Finance is a difficult industry to enter. Many students apply to the available positions dreaming of a fast track to big money and the good life. With all the competition, it can be difficult to get your foot in the door. There are a few things you can do to improve your odds, however.
An appropriate major is an obvious place to start. Business, economics, finance and accounting are all good choices for those who wish to work in the financial sector. The coursework covered in these degrees will provide the student with the basic knowledge required for an entry-level position in the finance industry.
While in college, it is important to obtain an internship. Interviewers do not expect candidates to know much and are primarily looking at personality traits, work ethic and motivation. Companies will have orientations and training programs to teach new recruits the job specific knowledge required to perform their duties.
Internships are an excellent way to obtain work experience and references. Even if the internship doesn’t lead to a full-time position with the company it will provide experience that can be used as a talking point in future interviews.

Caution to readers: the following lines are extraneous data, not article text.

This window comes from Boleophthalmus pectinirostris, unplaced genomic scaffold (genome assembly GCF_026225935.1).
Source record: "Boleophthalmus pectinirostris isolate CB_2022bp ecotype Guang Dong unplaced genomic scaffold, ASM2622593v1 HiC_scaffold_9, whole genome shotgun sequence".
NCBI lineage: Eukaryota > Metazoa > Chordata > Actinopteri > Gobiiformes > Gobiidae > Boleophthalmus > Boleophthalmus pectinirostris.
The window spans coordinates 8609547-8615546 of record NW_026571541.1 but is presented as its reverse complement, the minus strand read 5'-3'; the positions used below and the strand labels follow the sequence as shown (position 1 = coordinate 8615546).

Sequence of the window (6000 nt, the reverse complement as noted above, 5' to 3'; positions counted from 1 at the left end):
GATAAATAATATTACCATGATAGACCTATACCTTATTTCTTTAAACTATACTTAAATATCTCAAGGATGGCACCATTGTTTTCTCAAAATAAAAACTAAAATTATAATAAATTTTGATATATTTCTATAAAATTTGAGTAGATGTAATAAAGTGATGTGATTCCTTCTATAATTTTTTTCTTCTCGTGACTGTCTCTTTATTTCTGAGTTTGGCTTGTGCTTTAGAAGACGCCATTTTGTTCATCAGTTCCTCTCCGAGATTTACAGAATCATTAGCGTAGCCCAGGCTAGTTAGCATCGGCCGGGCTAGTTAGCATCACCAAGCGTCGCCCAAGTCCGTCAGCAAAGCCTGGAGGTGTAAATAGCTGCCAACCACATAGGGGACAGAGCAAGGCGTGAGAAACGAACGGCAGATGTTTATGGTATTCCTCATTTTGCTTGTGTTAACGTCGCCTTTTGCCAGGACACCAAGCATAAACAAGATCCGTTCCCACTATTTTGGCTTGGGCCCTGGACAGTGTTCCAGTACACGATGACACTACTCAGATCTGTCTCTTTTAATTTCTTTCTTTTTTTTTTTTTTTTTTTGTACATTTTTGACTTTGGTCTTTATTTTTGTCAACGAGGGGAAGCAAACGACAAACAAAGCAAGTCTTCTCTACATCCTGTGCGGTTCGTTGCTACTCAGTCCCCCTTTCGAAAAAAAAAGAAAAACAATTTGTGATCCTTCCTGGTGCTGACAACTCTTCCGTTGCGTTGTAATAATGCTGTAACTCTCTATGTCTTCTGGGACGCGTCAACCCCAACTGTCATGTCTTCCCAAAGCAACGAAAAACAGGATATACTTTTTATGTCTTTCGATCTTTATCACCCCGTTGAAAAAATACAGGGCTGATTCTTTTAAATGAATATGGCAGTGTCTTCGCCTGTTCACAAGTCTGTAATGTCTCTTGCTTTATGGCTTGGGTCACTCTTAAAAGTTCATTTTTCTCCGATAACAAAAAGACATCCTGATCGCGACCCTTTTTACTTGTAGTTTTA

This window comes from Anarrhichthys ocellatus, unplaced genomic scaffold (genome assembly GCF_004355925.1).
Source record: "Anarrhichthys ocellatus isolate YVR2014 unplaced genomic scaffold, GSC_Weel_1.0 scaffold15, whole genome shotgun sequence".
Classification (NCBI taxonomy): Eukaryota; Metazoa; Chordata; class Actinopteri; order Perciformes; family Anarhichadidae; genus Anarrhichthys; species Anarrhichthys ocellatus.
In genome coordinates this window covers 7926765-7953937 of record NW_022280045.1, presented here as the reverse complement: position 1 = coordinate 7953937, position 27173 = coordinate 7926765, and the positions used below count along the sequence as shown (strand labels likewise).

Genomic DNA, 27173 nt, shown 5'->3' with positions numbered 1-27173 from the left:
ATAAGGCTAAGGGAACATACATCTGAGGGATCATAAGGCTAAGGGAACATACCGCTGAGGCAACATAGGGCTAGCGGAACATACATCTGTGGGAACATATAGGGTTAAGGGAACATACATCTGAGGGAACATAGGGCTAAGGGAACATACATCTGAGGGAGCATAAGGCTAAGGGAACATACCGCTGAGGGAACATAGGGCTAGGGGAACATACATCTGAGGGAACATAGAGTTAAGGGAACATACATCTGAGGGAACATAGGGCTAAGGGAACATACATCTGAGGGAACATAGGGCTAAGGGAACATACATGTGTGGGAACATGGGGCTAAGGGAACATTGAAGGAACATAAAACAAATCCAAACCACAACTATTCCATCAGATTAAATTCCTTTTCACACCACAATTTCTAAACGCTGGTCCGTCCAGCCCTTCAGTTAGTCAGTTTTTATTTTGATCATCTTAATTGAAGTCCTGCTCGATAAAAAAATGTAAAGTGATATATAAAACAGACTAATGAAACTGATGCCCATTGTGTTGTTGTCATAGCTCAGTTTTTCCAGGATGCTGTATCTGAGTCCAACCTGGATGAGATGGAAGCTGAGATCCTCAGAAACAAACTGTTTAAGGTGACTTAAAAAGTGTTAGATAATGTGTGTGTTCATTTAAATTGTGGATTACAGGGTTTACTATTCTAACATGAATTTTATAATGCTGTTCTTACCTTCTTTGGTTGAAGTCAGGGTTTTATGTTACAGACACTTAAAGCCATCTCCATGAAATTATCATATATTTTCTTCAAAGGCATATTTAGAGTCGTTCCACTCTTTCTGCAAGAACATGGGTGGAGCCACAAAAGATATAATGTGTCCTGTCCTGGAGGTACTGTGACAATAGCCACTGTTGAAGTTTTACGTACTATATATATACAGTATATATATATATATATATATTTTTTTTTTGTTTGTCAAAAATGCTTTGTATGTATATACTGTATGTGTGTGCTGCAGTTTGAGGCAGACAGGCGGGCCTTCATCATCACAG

It’s best to start internships as early as possible in your college career. This will provide the maximum experience possible. If you are able to obtain three summer internships in different fields, it will give you an idea of what is involved in the different financial sectors. The experience will give you an idea of which sector you prefer and will allow you to articulate the reason for that preference in job interviews.
Students who are not majoring in business, finance or a related field are not completely out of luck. While at a disadvantage compared to students with more relevant degrees, a liberal arts major can still break into the financial field. It is important that they learn the financial lingo, however. A good way to do this is to subscribe to The Wall Street Journal, and read it every day. When coming across a word or phrase that is unfamiliar, it is important to look up the word instead of passing over it. In short, it is important to study the articles and understand them. Skimming the articles will not suffice.
Taking the Chartered Financial Analyst Level 1 exam is a final consideration. Financial professionals will respect the time and energy it took to pass the test and know that you are a motivated person who’s dedicated to finance.